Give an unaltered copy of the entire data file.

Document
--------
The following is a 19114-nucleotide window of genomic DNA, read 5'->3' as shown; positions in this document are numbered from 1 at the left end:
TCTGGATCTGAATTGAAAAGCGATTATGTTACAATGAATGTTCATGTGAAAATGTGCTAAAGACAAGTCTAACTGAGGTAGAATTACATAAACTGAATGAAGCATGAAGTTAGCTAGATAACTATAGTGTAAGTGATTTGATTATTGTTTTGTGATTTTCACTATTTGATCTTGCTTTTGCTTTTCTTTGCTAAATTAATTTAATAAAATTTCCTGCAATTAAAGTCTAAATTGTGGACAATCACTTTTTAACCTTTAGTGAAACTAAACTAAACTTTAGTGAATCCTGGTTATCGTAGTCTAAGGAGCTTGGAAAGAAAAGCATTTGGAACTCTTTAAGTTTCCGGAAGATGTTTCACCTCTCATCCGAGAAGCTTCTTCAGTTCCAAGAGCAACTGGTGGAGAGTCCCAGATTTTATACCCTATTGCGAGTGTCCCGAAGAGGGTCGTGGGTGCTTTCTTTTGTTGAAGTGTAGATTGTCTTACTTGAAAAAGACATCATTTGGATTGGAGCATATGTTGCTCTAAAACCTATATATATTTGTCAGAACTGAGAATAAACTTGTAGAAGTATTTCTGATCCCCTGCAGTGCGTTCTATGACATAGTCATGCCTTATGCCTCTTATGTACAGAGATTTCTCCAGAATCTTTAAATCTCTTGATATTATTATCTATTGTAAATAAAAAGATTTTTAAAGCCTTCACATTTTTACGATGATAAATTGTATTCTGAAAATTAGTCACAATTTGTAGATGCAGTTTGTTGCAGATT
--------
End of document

The following is a 19114-nucleotide window of genomic DNA, read 5'->3' as shown; positions in this document are numbered from 1 at the left end:
TCTGGATCTGAATTGAAAAGCGATTATGTTACAATGAATGTTCATGTGAAAATGTGCTAAAGACAAGTCTAACTGAGGTAGAATTACATAAACTGAATGAAGCATGAAGTTAGCTAGATAACTATAGTGTAAGTGATTTGATTATTGTTTTGTGATTTTCACTATTTGATCTTGCTTTTGCTTTTCTTTGCTAAATTAATTTAATAAAATTTCCTGCAATTAAAGTCTAAATTGTGGACAATCACTTTTTAACCTTTAGTGAAACTAAACTAAACTTTAGTGAATCCTGGTTATCGTAGTCTAAGGAGCTTGGAAAGAAAAGCATTTGGAACTCTTTAAGTTTCCGGAAGATGTTTCACCTCTCATCCGAGAAGCTTCTTCAGTTCCAAGAGCAACTGGTGGAGAGTCCCAGATTTTATACCCTATTGCGAGTGTCCCGAAGAGGGTCGTGGGTGCTTTCTTTTGTTGAAGTGTAGATTGTCTTACTTGAAAAAGACATCATTTGGATTGGAGCATATGTTGCTCTAAAACCTATATATATTTGTCAGAACTGAGAATAAACTTGTAGAAGTATTTCTGATCCCCTGCAGTGCGTTCTATGACATAGTCATGCCTTATGCCTCTTATGTACAGAGATTTCTCCAGAATCTTTAAATCTCTTGATATTATTATCTATTGTAAATAAAAAGATTTTTAAAGCCTTCACATTTTTACGATGATAAATTGTATTCTGAAAATTAGTCACAATTTGTAGATGCAGTTTGTTGCAGATT